Having checked the fit, now is the time to bond the sections together into a single length using the supplied West resin and a clamp.
The kit supplied is all you require to fit it:
- One M6 x 80/100 mm long S/S machine screw with nuts and washers at the forward end. The hole for this is drilled through the centre of where the mast sits in the block on the bow floor, it’s the block that has a chamfer down to the floor.
- Close to this will be the S/S eye bolt x8 mm with nuts and washers. This eye on the inside is for the rise and fall tackle for the centre plate. The hole for this is just 110mm behind the first screw and is drilled through the chamfer of the mast block.
- Working aft after the centre plate casing are 2 more M6 x 50/60 mm S/S machine screws, nuts and washers.
- To conclude, the last fixing is in the rear well, at the end of the keel band. This is a 50 mm x M6 S/S machine screw with nuts and washers.
Pic 2. Illustrates the forward Machine screw positions. Note they are recessed into 16 mm blind holes in order to bury the heads and the nut of the eye bolt.
Pic 3. The tube of Bond and Seal provided is used to form a gasket around the edges of the keel band and more importantly is to create a band around the holes in the hull that carry the M6 machine screws. Do not fully tighten the machine screws as you go. At this stage you do not want to squeeze out the adhesive around the shank of the machine screw, but to leave the adhesive cure to form a flexible gasket, then once the procedure is finished tighten them all, pulling down on this seal/gasket. With the forward end of the keel band bolted, support the mid to aft end as illustrated in pic 9 and work back fitting the machine screws into the recessed 16 mm blind holes, they will pull the band down to the shape of the hull, ending with the last machine screw in the aft open well.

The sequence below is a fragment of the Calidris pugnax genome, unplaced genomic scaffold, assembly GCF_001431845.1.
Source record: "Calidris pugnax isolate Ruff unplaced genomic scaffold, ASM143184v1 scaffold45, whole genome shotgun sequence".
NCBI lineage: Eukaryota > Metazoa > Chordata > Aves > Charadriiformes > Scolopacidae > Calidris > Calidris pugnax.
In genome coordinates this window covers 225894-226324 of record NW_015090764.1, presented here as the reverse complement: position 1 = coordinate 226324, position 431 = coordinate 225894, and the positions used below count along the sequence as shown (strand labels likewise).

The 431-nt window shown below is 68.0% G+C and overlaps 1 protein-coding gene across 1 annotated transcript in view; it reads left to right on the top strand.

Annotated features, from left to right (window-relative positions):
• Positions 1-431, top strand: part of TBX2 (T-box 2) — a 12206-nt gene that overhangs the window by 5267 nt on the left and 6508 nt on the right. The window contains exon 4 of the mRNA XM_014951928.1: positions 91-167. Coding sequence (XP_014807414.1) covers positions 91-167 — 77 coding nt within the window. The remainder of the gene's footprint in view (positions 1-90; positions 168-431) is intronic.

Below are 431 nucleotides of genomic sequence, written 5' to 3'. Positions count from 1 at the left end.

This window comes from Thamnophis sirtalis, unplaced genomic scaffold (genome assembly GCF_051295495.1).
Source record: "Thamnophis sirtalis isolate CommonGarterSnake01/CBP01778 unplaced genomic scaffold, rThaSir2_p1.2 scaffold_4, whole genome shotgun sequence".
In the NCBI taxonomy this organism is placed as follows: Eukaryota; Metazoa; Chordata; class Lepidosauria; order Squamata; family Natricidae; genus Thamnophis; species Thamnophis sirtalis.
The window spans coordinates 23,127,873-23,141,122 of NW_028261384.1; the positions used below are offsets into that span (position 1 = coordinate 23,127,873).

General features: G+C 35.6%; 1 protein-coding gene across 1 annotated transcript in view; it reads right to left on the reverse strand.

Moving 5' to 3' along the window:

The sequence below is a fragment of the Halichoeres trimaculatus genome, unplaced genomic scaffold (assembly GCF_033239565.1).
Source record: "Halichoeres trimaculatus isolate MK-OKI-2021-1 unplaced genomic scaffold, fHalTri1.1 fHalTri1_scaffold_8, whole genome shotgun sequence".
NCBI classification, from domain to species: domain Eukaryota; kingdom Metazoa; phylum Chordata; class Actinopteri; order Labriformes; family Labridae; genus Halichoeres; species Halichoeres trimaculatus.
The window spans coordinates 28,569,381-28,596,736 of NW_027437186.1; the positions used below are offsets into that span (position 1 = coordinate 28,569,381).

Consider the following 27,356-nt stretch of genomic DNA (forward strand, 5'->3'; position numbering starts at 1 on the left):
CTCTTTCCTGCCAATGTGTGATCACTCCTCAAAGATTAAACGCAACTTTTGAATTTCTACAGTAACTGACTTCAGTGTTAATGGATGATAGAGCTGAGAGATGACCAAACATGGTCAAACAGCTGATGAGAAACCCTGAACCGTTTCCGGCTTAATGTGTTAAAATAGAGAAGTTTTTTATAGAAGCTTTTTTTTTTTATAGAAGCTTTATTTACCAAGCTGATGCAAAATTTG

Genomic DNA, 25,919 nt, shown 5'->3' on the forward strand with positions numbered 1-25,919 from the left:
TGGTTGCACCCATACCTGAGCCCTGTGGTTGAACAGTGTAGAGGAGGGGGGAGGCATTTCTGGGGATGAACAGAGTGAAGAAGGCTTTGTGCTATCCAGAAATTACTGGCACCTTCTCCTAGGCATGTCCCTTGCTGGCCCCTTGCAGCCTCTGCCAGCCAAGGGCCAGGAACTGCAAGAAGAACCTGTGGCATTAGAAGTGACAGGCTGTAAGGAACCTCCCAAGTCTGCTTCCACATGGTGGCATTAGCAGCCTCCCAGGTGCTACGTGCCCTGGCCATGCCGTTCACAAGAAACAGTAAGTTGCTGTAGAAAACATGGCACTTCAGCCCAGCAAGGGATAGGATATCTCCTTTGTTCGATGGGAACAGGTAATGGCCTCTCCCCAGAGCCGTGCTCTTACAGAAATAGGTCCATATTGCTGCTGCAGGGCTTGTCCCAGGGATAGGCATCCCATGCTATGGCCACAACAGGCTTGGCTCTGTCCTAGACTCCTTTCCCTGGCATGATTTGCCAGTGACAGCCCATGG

Pic 4. The heavily countersunk machine screws of the beaching rails
Pic 5. The recessed 16 mm blind holes for the M6 machine screw.
Pic 6. Lastly using the 4 semi diagonal countersunk holes in the side of the centre board position rails, pre drill with a 3 mm bit into the hull and drive in our 50 x 4 mm stainless screws. These will keep the side Iroko rails of the centre plate case apart. The ends of these screws will appear in the boat outside the area of the centre plate casing.
Do a mat and resin mix and produce a sealant in and around this exposed screw tip.
It will be up close to the base of the case trunk.
These 2 images illustrate the heavier section of the keel band and the neat finish to the hull.
I’m sure there will be comments on the external fitting of the rudder guide! However given that the stern of the boat kicks up at the back, in my experience she goes aground amidships and forward, leaving the stern rising and clear. It certainly has worked in the South Ionian Sea with the charter Luggers; they sail onto beaches and slipways throughout the summer and these rudder guides are not affected.